With about 670,000 deaths, the coronavirus will soon overtake the Spanish flu and become the deadliest pandemic in U.S. history

To date, more than 42 million coronavirus infections have been reported in the United States

As of Friday, September 17, about 670,000 people had died in the United States after being infected with SARS-CoV-2, with more than 11,000 deaths caused by coronavirus in the past week, according to aggregate data from covid.cdc.gov.

The number of deaths caused by Covid-19 had already exceeded the 1968 flu balance last year (about 100,000). According to the official website of the US Centers for Disease Control and Prevention (CDC), the Spanish flu has killed about 675,000 people in the United States.

Although coronavirus deaths have surpassed the 1918-19 pandemic, the Spanish flu – caused by the H1N1 virus – has killed a much larger percentage of all US citizens compared to the Covid-19 pandemic. In 1920, the country’s population was 106 million people, compared to 331.5 million in 2020.

Because there is no vaccine or treatment for the Spanish flu, the mortality rate has been much higher compared to the SARS-CoV-2 virus, affecting almost all age groups equally, says the CDC.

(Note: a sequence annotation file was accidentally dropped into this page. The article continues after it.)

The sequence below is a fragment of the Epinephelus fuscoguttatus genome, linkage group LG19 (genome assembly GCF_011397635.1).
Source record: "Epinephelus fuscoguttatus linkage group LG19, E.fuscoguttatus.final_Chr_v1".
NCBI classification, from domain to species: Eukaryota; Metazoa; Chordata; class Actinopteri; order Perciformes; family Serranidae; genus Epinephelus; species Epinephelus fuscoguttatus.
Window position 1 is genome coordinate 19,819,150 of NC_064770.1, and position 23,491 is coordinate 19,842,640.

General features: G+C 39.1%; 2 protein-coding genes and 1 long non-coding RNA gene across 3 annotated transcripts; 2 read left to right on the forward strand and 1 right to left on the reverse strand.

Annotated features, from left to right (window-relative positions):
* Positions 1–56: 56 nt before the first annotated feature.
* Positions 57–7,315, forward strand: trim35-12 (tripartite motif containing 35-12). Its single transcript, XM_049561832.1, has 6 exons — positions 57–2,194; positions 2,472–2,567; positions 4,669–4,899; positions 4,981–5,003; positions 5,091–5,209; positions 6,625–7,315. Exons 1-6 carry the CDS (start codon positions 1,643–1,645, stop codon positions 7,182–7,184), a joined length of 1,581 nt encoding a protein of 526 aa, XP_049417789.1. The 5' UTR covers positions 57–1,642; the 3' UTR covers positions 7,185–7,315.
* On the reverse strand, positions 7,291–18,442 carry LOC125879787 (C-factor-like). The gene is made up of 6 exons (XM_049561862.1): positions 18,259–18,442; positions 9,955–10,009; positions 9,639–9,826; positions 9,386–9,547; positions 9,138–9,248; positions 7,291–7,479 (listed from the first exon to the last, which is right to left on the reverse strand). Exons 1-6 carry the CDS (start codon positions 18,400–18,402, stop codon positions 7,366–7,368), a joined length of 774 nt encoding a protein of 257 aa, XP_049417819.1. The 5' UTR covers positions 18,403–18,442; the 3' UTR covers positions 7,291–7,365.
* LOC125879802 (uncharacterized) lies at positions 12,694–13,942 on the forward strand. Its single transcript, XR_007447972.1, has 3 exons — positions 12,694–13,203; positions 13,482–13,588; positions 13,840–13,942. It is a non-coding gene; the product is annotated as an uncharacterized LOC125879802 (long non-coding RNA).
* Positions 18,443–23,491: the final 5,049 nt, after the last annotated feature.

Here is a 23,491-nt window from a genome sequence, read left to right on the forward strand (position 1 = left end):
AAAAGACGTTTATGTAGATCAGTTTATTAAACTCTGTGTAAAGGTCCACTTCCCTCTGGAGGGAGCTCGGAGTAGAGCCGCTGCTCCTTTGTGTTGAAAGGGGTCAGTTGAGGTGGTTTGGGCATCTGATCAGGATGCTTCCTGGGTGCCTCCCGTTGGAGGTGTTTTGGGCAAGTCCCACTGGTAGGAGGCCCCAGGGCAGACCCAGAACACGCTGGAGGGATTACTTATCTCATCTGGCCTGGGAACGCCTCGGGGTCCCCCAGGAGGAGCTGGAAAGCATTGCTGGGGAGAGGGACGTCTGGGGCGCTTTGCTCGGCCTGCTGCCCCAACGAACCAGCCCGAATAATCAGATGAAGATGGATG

“The high number of deaths among healthy people aged 20-40 marked a unique feature of the 1918 pandemic,” the institution added.

According to data from Johns Hopkins University, the Spanish flu has killed about 50 million people globally, compared to 4.7 million deaths caused by Covid-19.

The number of Covid-19 cases continues to rise among children in the US, where schools have been open for several weeks

However, it should be noted that the balance of the pandemics of 1918 and 1968 are crude estimates, noting the poor reporting processes and the number of deaths in those periods.

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